By Rob Wright, Chief Editor, Life Science Leader
Follow Me On Twitter @RfwrightLSL
Q: What is the biggest challenge presently facing our industry in the area of R&D, and what should be done to overcome?
The key to success in pharmaceutical R&D is having a robust discovery group. Specifically, there needs to be a tremendous focus on the difficult task of identifying good targets and finding compounds that modulate that target safely and specifically. This work, predominantly done by chemists and biologists, is time-consuming – there are no shortcuts.
Disruptions to these groups can be debilitating. Reorganizations, shifting of work to different sites, and most concerning, major mergers are killers to the focus and flow of the productivity of these groups. It can take years to recover the momentum that was once generated in these groups.
Discovery groups should be coddled. They must have stretch goals and strict timelines for productivity. But, to deliver for the corporation, they need to be resourced and nurtured. The biggest challenge, therefore, is maintaining focus on discovery at a time of industry upheaval.
Dr. John L. LaMattina is the former senior VP at Pfizer Inc. and president, Pfizer Global Research and Development. In this role, he oversaw the drug discovery and development efforts of over 12,000 colleagues in the United States, Europe, and Asia.
Q: What are the key steps to creating and implementing culture change within a large, established organization?
Change must come from the top, and those leading the organization need to clearly articulate the vision of the new culture. The leaders must truly believe in the culture and be willing to “walk the walk.” Everyone will know if the vision is just another poster statement on the wall. Leaders should allow different groups within the organization to set their own goals and plan for how their individual groups will implement this cultural change. As the new culture begins to take shape, celebrate these small wins, so that others in the organization can see it happening and be encouraged to change as well. Talk with those who may ultimately refuse to adopt the new culture or who undermine the progress being made, to help them determine if the new organizational culture is a fit for them. They may find that they can’t or don’t want to change, so another organization may be a better fit for them.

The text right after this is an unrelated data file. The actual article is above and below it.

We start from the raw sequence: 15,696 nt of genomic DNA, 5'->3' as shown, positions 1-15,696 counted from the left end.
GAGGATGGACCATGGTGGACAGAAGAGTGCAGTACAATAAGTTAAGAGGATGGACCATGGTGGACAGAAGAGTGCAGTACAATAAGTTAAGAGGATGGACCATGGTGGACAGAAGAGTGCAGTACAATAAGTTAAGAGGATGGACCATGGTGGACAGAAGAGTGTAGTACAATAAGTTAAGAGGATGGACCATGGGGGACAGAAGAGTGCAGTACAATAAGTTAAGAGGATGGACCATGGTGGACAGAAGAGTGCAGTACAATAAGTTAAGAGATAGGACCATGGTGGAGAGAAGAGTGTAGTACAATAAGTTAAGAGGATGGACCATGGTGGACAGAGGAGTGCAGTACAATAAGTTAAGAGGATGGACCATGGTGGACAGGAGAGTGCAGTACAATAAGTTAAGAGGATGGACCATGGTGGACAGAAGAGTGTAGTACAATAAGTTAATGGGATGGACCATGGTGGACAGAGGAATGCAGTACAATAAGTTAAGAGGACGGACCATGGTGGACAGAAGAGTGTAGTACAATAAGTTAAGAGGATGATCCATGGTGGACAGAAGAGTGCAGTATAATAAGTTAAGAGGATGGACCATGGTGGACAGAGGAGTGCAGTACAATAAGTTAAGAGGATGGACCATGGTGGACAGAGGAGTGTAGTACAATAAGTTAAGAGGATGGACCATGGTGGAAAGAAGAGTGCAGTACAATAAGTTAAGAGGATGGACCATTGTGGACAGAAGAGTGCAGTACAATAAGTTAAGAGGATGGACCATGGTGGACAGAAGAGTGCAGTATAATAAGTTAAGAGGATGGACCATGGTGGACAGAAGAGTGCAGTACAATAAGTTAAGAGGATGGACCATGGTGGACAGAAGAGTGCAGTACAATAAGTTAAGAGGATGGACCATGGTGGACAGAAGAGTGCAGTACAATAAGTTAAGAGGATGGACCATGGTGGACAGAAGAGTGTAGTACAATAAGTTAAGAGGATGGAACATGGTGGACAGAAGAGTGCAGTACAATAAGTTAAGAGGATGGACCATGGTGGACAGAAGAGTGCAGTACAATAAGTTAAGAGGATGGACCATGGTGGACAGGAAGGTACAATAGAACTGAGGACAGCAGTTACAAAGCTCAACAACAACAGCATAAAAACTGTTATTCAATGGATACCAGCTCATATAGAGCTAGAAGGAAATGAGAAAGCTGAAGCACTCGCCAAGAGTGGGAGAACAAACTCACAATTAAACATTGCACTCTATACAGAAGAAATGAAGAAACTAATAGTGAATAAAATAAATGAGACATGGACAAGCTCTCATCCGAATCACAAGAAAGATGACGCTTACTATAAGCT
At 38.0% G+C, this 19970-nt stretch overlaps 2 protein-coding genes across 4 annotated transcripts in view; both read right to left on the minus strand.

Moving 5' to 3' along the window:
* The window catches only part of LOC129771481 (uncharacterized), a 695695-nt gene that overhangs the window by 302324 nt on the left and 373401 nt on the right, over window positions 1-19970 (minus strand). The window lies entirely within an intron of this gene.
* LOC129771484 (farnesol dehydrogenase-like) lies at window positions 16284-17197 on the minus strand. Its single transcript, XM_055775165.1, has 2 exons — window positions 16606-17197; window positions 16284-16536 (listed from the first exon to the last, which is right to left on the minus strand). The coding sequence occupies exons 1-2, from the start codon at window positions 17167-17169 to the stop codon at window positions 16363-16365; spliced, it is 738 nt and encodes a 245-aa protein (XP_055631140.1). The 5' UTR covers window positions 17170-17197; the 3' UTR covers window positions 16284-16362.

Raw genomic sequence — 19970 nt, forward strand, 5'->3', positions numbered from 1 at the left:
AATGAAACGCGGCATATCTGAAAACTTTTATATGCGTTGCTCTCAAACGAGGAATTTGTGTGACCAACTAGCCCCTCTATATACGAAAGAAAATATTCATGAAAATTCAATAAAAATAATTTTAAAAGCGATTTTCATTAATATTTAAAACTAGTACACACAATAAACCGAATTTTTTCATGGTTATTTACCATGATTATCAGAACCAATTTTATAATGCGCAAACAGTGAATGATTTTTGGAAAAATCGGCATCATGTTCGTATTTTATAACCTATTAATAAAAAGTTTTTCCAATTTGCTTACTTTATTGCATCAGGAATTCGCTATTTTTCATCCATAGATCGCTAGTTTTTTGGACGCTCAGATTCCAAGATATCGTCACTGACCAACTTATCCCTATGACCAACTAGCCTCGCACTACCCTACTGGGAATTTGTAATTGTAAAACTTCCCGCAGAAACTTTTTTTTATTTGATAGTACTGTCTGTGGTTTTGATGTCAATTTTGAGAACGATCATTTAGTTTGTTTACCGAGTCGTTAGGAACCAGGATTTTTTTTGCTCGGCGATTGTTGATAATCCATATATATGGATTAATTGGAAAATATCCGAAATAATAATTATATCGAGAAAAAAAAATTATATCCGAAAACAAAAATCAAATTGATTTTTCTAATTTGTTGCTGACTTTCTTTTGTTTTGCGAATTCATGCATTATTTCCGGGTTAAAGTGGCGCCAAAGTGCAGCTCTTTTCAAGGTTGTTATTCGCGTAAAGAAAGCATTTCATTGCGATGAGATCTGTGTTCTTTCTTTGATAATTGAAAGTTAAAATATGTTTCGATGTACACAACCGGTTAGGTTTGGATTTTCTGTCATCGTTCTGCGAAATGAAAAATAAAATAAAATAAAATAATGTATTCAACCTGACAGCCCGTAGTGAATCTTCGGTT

Lynn Johnson Langer, Ph.D., MBA, is president emeritus of Women In Bio and the director of enterprise and regulatory affairs programs in the Center for Biotechnology Education at Johns Hopkins University.
Q: What can an executive quickly do to improve their effectiveness as a leader?
While leadership begins with you, it clearly does not end with you. Leadership is not the sole responsibility of one person, but rather a shared responsibility among members of a collective group. As much as some in leadership may not want to hear this, a leader belongs to a group, and each member has responsibilities to fulfill. An individual leader can accomplish much, but a culture of leadership can accomplish more. Formal leadership positions are merely added responsibilities aside from their obligations as members of the team. Effective leadership requires members to do their share of work. Starting as a mere group of individuals, members and leaders work towards the formation of an effective team. In this light, social interaction plays a major role in leadership. Learning how to work together requires a great deal of trust between and among leaders, as well as members of an emerging team. Trust is built upon actions and not merely on words.
Mike Myatt is a noted leadership expert, author, and widely regarded top CEO coach in America. As a thought leader and columnist on topics of leadership and innovation, his theories and practices have been taught at many of the nation’s top business schools.
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